© 2008 The McGraw-Hill Companies 37 13-3: Transmission Lines as Circuit Elements Resonant Circuits and Reactive Components With an open line, a one-quarter wavelength line looks like a series resonant circuit to the generator, and a one-half wavelength line looks like a parallel resonant circuit, just the opposite of a shorted line. If the line is less than one-quarter wavelength, the generator sees a capacitance. If the line is between one-quarter and one-half wavelength, the generator sees an inductance. These characteristics repeat for lines that are some multiple of one-quarter or one-half wavelengths.
© 2008 The McGraw-Hill Companies 38 13-3: Transmission Lines as Circuit Elements Figure 13-25: Summary of impedance and reactance variations of shorted and open lines for lengths up to one wavelength.
© 2008 The McGraw-Hill Companies 39 13-3: Transmission Lines as Circuit Elements Stripline and Microstrip Special transmission lines constructed with copper patterns on a printed circuit board (PCB), called microstrip or stripline, can be used as tuned circuits, filters, phase shifters, reactive components, and impedance-matching circuits at high frequencies.
© 2008 The McGraw-Hill Companies 40 13-3: Transmission Lines as Circuit Elements Stripline and Microstrip Microstrip is a flat conductor separated by an insulating dielectric from a large conducting ground plane. The microstrip is usually a quarter or half wavelength long. The ground plane is the circuit common and is equivalent to an unbalanced line. The characteristic impedance of microstrip is dependent on its physical characteristics.
© 2008 The McGraw-Hill Companies 41 13-3: Transmission Lines as Circuit Elements Figure 13-26: Microstrip. (a) Unbalanced. (b) Balanced.
© 2008 The McGraw-Hill Companies 42 13-3: Transmission Lines as Circuit Elements Stripline and Microstrip Stripline is a flat conductor sandwiched between two ground planes. It is more difficult to make than microstrip; however, it does not radiate as microstrip does. The length is one-quarter or one-half wavelength at the desired operating frequency. Shorted lines are more commonly used than open lines.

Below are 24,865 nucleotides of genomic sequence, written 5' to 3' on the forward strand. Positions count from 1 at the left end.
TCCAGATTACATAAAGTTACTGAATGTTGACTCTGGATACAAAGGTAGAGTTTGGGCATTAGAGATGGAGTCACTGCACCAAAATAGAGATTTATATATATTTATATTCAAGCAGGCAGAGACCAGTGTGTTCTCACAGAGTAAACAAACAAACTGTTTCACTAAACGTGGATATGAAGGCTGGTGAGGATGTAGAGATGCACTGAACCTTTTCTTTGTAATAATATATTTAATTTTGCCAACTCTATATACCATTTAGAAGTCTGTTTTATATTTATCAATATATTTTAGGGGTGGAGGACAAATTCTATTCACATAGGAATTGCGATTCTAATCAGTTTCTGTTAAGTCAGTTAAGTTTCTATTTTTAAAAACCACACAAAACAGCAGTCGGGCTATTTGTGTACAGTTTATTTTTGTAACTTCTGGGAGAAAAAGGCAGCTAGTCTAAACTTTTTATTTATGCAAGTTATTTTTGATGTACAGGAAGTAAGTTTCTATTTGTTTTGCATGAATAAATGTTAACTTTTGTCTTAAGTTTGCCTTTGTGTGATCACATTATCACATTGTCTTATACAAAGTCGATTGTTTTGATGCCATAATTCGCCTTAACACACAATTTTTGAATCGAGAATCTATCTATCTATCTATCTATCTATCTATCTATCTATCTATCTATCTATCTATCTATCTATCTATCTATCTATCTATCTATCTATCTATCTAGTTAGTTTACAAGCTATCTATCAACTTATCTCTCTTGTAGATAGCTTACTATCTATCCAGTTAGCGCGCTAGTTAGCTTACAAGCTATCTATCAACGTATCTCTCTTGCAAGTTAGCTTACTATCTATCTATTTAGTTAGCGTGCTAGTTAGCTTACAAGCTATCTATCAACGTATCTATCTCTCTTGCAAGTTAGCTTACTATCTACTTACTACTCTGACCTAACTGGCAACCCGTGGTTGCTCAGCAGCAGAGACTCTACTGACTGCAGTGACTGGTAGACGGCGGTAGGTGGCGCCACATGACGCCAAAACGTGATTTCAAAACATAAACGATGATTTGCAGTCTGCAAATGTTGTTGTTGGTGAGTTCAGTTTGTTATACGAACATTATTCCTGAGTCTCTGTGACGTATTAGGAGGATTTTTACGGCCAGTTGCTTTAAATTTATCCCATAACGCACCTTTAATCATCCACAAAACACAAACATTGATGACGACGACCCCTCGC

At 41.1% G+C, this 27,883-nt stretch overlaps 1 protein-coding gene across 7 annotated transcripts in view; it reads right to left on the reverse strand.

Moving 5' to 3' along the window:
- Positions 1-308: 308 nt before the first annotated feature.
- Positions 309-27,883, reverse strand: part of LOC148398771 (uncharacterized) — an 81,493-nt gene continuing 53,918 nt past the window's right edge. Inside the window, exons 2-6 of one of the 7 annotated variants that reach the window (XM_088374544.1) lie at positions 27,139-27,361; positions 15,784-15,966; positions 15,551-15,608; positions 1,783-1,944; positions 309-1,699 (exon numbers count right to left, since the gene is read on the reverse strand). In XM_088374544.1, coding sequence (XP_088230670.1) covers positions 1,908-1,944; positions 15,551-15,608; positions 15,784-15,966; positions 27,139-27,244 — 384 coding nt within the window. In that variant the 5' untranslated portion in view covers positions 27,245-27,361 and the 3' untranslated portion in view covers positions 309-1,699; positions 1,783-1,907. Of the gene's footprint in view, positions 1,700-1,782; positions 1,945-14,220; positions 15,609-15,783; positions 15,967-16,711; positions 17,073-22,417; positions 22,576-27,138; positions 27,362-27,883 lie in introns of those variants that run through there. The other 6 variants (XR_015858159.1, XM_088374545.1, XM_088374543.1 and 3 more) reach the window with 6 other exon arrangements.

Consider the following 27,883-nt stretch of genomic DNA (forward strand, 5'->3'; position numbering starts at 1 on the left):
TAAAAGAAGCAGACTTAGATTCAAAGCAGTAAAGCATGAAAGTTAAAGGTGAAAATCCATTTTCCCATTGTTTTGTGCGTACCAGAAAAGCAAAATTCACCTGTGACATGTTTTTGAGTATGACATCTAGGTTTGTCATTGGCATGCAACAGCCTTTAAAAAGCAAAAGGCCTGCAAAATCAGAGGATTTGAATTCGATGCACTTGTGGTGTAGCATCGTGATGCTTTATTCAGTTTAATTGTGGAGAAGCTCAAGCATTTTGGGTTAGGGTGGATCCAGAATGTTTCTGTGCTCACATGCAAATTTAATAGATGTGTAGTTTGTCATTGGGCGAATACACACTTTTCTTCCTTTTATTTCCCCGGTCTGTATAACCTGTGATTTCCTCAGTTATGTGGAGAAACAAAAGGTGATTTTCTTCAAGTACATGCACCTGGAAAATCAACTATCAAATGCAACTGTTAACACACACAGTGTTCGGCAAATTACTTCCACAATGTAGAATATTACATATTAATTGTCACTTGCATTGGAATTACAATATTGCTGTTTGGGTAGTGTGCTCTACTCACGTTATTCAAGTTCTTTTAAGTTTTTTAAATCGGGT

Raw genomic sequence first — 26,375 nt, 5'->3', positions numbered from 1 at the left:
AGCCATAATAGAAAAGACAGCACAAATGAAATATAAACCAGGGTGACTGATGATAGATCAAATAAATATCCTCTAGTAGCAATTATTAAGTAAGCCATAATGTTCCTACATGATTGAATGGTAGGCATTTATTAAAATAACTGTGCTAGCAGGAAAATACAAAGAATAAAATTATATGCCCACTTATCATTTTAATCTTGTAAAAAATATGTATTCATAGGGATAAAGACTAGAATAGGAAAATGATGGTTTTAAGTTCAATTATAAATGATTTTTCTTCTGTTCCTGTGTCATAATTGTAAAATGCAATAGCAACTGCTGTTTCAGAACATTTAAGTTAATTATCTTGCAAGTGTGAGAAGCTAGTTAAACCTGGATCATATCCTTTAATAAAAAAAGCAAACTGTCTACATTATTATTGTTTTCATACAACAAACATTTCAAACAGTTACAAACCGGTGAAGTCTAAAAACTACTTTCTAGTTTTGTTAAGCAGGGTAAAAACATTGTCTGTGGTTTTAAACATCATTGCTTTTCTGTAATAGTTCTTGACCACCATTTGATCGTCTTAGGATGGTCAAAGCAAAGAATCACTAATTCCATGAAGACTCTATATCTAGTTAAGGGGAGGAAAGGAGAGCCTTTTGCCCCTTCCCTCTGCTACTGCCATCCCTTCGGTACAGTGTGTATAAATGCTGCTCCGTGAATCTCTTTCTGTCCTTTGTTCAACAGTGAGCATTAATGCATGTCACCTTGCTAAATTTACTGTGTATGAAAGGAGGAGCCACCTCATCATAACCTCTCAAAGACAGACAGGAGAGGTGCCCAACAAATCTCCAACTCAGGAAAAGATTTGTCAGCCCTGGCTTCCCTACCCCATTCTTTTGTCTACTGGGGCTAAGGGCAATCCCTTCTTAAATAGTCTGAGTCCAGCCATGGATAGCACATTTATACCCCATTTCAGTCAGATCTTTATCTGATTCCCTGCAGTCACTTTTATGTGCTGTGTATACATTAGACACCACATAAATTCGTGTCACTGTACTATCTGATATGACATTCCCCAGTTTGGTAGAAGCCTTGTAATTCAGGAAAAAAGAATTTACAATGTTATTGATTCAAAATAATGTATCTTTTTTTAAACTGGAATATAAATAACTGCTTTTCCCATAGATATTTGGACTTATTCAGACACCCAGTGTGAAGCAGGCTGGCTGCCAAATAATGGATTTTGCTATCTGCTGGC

© 2008 The McGraw-Hill Companies 43 13-3: Transmission Lines as Circuit Elements Figure 13-28: Stripline.
© 2008 The McGraw-Hill Companies 44 13-4: The Smith Chart The mathematics required to design and analyze transmission lines is complex, whether the line is a physical cable connecting a transceiver to an antenna or is being used as a filter or impedance-matching network. This is because the impedances involved are complex ones, involving both resistive and reactive elements. The impedances are in the familiar rectangular form, R + jX.
© 2008 The McGraw-Hill Companies 45 13-4: The Smith Chart The Smith Chart is a sophisticated graph that permits visual solutions to transmission line calculations. Despite the availability of the computing options today, this format provides a more or less standardized way of viewing and solving transmission-line and related problems.
© 2008 The McGraw-Hill Companies 46 13-4: The Smith Chart The horizontal axis is the pure resistance or zero- reactance line. The point at the far left end of the line represents zero resistance, and the point at the far right represents infinite resistance. The resistance circles are centered on and pass through this pure resistance line. The circles are all tangent to one another at the infinite resistance point, and the centers of all the circles fall on the resistance line.
© 2008 The McGraw-Hill Companies 47 13-4: The Smith Chart Any point on the outer circle represents a resistance of 0 Ω. The R = 1 circle passes through the exact center of the resistance line and is known as the prime center. Values of pure resistance and the characteristic impedance of transmission line are plotted on this line. The linear scales printed at the bottom of Smith charts are used to find the SWR, dB loss, and reflection coefficient.
© 2008 The McGraw-Hill Companies 48 13-4: The Smith Chart Figure 13-30: The Smith chart.